DIY Natural Sunscreen for Everyday WearAuthor : Cristina Tarziu
Despite all the warnings and awareness campaigns created around the damage that the sun can cause to our skin, the beaches all around the world are still pretty much empty in the morning and become overcrowded at noon. At this point, you’re probably just thinking “well, yes, but I always stay under an umbrella!” Sure, that may be helpful, but it depends a lot on the size of the umbrella and especially on the fabric it’s made from. While a heavy, dark and opaque fabric may block a significant portion of the UV rays, a sheer umbrella may do nothing to protect you. Actually, some dermatologists even say that staying under an umbrella is worse than being exposed directly to the sun because it gives you a false sense of comfort, which encourages you to stay longer on the beach and take no precautionary measures; meanwhile, though you cannot feel it, your skin gets burnt.
The general recommendation is that you do not expose your skin to the sun after 10am and before 5pm. But if you do, can sunscreen help? Definitely! You would never be advised to apply sunscreen and then lay in the sun for hours, but sunscreen can undoubtedly protect your skin and should be applied every time you get some sun exposure.
Then what’s the dilemma? Well, your typical sunscreen is a chemical product which, as any chemical product, can pose dangers to your health. Some of the ingredients can penetrate the skin and, unfortunately, more and more evidence emerges about the dangers of sunscreens, their role in raising the risk of skin cancer and their negative effects on our overall health. The danger of exposing your skin to the sun for long periods of time without any protection is definitely higher than the danger of using sunscreen, but, whenever possible, try to opt for the natural alternatives. We only get a few days of vacation every year, but at least part of our skin gets sun exposure almost on a daily basis – depending, of course, on where you live. For that daily walk to work and those weekend afternoons in the park, these natural sunscreens are just what you need – they offer sufficient UV protection, but pose no risk to your health.
How does sunscreen work and why make your own?
Sunscreens contain ingredients that either absorb UV radiation – such as octyl methoxycinnamate (OMC) or oxybenzone or reflect it – such as zinc oxide or titanium oxide. According to the American Cancer Society, sunscreen should always be applied on skin when exposing it to the sun because it aids in the prevention of squamous cell carcinomas. When choosing a sunscreen, make sure that it blocks both UVB and UVA radiations, as the latter are linked to a higher risk of melanoma and photodermatitis.
The problem is that many of the ingredients in these products have worrisome effects on our health. For example, oxybenzone, an ingredient present in many of them, was linked to a low total testosterone level in adolescents, methylisothiazolinone is a powerful allergen and, according to various lab studies, some chemical UV filters can mimic hormones and are especially dangerous for children and adolescents.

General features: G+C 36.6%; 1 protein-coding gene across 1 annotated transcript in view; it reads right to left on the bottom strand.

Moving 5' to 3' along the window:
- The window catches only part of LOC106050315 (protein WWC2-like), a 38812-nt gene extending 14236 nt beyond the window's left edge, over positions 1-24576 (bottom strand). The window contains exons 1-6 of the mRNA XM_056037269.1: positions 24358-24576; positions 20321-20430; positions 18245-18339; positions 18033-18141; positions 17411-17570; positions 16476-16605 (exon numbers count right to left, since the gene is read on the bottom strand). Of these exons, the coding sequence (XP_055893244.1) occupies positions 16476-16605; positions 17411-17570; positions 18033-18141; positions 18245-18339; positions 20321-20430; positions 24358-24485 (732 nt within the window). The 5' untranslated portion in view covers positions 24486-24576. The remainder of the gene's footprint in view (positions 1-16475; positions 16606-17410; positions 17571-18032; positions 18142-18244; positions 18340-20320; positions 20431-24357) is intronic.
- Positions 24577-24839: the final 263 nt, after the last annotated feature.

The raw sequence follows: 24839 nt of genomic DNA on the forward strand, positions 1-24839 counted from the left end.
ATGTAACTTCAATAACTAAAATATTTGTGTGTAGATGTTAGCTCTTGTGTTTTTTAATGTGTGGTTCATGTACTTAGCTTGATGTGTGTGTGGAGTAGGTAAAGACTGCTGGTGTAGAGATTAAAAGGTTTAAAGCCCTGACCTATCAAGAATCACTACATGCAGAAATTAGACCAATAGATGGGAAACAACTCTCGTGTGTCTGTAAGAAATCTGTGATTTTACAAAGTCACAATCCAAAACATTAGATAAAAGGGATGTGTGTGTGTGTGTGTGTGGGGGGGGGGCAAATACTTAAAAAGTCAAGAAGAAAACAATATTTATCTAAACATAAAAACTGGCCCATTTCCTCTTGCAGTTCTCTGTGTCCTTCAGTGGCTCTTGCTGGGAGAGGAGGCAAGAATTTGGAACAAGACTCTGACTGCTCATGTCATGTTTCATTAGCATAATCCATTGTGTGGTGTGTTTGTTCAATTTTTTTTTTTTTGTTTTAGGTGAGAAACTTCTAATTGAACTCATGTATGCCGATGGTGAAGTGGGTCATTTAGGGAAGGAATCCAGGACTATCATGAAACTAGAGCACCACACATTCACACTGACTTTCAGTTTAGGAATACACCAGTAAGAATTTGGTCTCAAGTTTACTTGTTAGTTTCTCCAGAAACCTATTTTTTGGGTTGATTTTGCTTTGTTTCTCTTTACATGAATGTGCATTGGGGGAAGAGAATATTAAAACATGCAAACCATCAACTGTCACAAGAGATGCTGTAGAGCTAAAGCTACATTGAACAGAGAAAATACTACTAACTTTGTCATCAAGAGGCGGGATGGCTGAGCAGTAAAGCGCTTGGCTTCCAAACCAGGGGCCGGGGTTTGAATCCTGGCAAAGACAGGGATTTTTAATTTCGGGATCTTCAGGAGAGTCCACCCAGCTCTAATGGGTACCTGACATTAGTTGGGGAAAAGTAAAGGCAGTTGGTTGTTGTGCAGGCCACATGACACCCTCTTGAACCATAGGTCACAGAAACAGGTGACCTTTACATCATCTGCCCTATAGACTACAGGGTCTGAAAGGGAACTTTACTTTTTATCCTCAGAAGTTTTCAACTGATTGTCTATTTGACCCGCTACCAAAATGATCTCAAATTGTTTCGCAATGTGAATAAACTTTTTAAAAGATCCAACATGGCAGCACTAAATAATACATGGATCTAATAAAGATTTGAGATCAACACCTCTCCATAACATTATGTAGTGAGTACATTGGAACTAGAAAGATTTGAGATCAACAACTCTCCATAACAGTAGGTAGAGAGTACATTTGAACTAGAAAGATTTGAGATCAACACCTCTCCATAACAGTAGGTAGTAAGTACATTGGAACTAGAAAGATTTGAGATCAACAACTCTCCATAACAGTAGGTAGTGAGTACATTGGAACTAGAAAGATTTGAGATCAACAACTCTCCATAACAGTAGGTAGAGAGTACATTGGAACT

Natural ingredients, on the other hand, have been used for thousands of years to protect the skin from sun damage. Ancient Greeks used olive oil, while ancient Egyptians used extracts of jasmine, lupine and rice. Zinc oxide paste was also popular, the benefits of which were first described in ancient Indian medicinal scripts around the year 500 B.C.
Your DIY Sunscreen recipe
Homemade natural sunscreen
What you need:
- Mix all ingredients in a ceramic or glass bowl and put it over a pot with boiling water. Make sure that you maintain a constant temperature and that the bowl does not get in direct contact with the water.
- Mix from time to time until you obtain a homogenous paste.
- Take the bowl from the heat and put the paste in a glass jar. If kept in a cool, dark and dry place, this natural sunscreen can be used for up to 6 months.
Tip: To obtain a sunscreen with a higher SPF, you can also add two tablespoons of Zinc Oxide Powder. The disadvantage is that you’ll get a more dense paste, not necessarily suited for everyday wear.
How does it work?
Coconut oil has a SPF of approximately 4, which means that it blocks 75% of UV radiation. It is also rich in antioxidants that protect the skin from harmful radiation, but it allows the beneficial rays to get through, thus preventing the formation of free radicals that contribute to skin aging.
Thought Olive oil does not necessarily act as a sunscreen, it does protect the skin against sun damage and contains antioxidants that can help prevent skin cancer.
Shea butter has anti-inflammatory, antibacterial and sun protective properties.
Carrot seed oil contains beta carotene and vitamin E which are antioxidants and protect the skin.
Ylang Ylang, Lavender and Rose essential oils are added for a pleasant smell, but are also some of the best essential oils for skin health. They have anti-inflammatory and antibacterial properties, help hydrate the skin and act as natural skin toners.
Beeswax is used in this particular recipe as a natural binder for all the other ingredients, but it is also beneficial for your skin – it calms, soothes and creates a protective barrier against the environmental stressors. It also has a pleasant fragrance and is rich in vitamin A.